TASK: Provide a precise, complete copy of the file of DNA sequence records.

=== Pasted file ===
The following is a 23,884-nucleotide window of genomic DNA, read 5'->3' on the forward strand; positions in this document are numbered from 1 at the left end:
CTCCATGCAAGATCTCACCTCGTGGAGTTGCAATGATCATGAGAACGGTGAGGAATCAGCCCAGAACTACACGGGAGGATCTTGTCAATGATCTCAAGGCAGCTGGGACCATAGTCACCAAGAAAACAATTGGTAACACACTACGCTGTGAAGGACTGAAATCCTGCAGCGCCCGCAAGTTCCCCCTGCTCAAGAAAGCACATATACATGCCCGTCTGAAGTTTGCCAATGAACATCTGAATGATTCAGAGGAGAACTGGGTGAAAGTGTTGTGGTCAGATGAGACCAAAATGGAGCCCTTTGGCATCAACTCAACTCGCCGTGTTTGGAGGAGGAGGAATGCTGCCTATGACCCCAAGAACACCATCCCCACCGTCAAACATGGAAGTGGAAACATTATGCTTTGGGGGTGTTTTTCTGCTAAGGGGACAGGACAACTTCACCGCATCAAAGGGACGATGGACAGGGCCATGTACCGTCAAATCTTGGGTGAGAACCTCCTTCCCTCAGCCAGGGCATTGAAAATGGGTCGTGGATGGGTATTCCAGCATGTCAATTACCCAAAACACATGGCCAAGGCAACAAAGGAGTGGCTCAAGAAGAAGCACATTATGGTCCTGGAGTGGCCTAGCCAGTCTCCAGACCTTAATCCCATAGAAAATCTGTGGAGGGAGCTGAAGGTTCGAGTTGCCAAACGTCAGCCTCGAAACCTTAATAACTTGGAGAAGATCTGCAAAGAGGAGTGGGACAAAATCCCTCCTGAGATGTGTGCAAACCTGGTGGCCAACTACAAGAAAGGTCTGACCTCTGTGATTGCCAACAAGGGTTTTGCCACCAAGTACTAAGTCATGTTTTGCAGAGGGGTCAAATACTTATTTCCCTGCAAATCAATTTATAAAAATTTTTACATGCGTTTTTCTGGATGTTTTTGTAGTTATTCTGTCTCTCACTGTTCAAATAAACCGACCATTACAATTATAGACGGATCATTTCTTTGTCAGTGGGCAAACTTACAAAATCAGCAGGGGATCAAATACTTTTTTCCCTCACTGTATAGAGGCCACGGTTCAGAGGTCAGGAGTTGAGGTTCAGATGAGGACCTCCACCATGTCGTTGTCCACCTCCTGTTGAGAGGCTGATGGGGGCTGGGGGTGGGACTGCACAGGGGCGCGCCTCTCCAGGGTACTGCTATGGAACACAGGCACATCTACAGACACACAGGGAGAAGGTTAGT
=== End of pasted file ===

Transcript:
The following is a 23,884-nucleotide window of genomic DNA, read 5'->3' on the forward strand; positions in this document are numbered from 1 at the left end:
CTCCATGCAAGATCTCACCTCGTGGAGTTGCAATGATCATGAGAACGGTGAGGAATCAGCCCAGAACTACACGGGAGGATCTTGTCAATGATCTCAAGGCAGCTGGGACCATAGTCACCAAGAAAACAATTGGTAACACACTACGCTGTGAAGGACTGAAATCCTGCAGCGCCCGCAAGTTCCCCCTGCTCAAGAAAGCACATATACATGCCCGTCTGAAGTTTGCCAATGAACATCTGAATGATTCAGAGGAGAACTGGGTGAAAGTGTTGTGGTCAGATGAGACCAAAATGGAGCCCTTTGGCATCAACTCAACTCGCCGTGTTTGGAGGAGGAGGAATGCTGCCTATGACCCCAAGAACACCATCCCCACCGTCAAACATGGAAGTGGAAACATTATGCTTTGGGGGTGTTTTTCTGCTAAGGGGACAGGACAACTTCACCGCATCAAAGGGACGATGGACAGGGCCATGTACCGTCAAATCTTGGGTGAGAACCTCCTTCCCTCAGCCAGGGCATTGAAAATGGGTCGTGGATGGGTATTCCAGCATGTCAATTACCCAAAACACATGGCCAAGGCAACAAAGGAGTGGCTCAAGAAGAAGCACATTATGGTCCTGGAGTGGCCTAGCCAGTCTCCAGACCTTAATCCCATAGAAAATCTGTGGAGGGAGCTGAAGGTTCGAGTTGCCAAACGTCAGCCTCGAAACCTTAATAACTTGGAGAAGATCTGCAAAGAGGAGTGGGACAAAATCCCTCCTGAGATGTGTGCAAACCTGGTGGCCAACTACAAGAAAGGTCTGACCTCTGTGATTGCCAACAAGGGTTTTGCCACCAAGTACTAAGTCATGTTTTGCAGAGGGGTCAAATACTTATTTCCCTGCAAATCAATTTATAAAAATTTTTACATGCGTTTTTCTGGATGTTTTTGTAGTTATTCTGTCTCTCACTGTTCAAATAAACCGACCATTACAATTATAGACGGATCATTTCTTTGTCAGTGGGCAAACTTACAAAATCAGCAGGGGATCAAATACTTTTTTCCCTCACTGTATAGAGGCCACGGTTCAGAGGTCAGGAGTTGAGGTTCAGATGAGGACCTCCACCATGTCGTTGTCCACCTCCTGTTGAGAGGCTGATGGGGGCTGGGGGTGGGACTGCACAGGGGCGCGCCTCTCCAGGGTACTGCTATGGAACACAGGCACATCTACAGACACACAGGGAGAAGGTTAGT